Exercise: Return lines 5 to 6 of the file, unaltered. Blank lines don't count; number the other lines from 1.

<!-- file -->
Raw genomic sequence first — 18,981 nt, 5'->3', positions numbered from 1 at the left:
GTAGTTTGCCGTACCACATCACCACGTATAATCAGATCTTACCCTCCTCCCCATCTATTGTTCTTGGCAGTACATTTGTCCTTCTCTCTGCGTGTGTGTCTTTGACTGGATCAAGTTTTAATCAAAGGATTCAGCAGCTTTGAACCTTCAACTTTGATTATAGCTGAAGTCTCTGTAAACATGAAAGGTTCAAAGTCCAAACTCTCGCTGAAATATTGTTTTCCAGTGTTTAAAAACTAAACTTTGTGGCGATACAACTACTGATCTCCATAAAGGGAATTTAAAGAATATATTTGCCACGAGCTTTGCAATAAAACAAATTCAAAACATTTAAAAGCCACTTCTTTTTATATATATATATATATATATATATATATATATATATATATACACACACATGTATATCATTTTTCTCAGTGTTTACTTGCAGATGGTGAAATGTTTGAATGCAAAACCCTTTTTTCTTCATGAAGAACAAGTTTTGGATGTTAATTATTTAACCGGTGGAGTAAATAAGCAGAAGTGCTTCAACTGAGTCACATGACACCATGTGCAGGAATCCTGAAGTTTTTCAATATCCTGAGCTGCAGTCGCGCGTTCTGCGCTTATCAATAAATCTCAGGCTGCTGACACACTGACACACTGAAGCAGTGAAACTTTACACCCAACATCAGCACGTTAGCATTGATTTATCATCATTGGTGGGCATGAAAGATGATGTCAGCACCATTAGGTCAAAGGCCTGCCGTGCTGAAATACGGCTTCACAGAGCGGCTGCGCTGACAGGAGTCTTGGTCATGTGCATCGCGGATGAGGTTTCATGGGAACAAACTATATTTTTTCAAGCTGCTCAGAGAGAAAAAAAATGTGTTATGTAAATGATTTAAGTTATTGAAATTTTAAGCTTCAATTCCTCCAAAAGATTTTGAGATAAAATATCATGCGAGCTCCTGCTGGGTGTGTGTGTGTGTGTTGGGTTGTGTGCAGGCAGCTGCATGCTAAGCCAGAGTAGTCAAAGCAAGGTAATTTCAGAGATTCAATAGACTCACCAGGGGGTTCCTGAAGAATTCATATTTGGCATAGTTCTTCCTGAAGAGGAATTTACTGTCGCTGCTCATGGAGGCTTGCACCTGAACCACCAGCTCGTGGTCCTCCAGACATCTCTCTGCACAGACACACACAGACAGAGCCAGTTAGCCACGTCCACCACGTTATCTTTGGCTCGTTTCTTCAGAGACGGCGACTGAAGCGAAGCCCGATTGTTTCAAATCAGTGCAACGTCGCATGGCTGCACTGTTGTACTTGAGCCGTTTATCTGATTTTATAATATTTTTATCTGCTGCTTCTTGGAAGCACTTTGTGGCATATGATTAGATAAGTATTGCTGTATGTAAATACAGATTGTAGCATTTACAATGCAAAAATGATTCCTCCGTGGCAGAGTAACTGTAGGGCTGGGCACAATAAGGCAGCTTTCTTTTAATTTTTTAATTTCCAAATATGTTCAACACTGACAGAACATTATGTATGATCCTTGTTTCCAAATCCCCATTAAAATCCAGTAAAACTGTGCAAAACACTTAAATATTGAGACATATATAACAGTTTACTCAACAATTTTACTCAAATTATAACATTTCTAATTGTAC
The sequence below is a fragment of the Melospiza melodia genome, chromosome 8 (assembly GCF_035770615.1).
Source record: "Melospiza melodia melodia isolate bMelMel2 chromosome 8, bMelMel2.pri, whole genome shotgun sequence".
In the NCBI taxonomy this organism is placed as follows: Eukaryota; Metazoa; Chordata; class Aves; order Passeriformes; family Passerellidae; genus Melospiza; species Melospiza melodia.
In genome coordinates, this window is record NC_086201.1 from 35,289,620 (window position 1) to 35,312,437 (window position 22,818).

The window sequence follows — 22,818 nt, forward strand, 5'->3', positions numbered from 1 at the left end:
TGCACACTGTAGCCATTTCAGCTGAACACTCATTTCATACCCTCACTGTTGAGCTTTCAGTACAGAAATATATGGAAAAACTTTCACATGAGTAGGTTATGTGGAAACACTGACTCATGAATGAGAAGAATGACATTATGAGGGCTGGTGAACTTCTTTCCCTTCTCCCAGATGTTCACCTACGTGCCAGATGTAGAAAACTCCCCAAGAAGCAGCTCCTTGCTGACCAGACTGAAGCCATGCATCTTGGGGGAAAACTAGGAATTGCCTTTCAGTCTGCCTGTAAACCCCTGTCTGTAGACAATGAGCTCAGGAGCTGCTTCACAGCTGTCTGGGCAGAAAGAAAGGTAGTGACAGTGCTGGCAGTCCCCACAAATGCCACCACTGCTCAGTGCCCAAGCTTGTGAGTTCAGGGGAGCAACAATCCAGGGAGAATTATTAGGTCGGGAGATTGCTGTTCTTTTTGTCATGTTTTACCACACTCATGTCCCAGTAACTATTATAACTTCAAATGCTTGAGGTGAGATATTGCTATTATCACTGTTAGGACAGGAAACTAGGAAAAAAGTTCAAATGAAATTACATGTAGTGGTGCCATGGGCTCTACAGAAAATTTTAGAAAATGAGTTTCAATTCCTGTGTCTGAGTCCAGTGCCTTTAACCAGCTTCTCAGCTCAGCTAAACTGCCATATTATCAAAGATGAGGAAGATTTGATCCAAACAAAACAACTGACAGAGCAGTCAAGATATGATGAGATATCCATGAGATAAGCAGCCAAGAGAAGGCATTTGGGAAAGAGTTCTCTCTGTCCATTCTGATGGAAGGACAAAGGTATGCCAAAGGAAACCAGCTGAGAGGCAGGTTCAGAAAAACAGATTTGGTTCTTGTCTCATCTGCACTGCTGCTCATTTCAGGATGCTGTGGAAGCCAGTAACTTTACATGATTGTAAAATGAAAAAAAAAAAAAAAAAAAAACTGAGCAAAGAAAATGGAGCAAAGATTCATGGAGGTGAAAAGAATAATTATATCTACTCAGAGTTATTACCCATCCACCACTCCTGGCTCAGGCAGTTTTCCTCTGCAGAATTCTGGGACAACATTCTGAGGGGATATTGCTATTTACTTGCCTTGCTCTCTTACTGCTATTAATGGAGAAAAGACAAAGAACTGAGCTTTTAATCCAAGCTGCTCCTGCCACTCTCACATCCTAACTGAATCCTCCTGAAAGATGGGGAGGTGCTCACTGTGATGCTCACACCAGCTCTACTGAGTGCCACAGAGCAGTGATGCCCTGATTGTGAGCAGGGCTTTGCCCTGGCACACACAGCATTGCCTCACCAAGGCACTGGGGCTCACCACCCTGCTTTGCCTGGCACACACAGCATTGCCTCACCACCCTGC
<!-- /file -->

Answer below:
In the NCBI taxonomy this organism is placed as follows: Eukaryota; Metazoa; Chordata; class Aves; order Passeriformes; family Passerellidae; genus Melospiza; species Melospiza melodia.
In genome coordinates, this window is record NC_086201.1 from 35,289,620 (window position 1) to 35,312,437 (window position 22,818).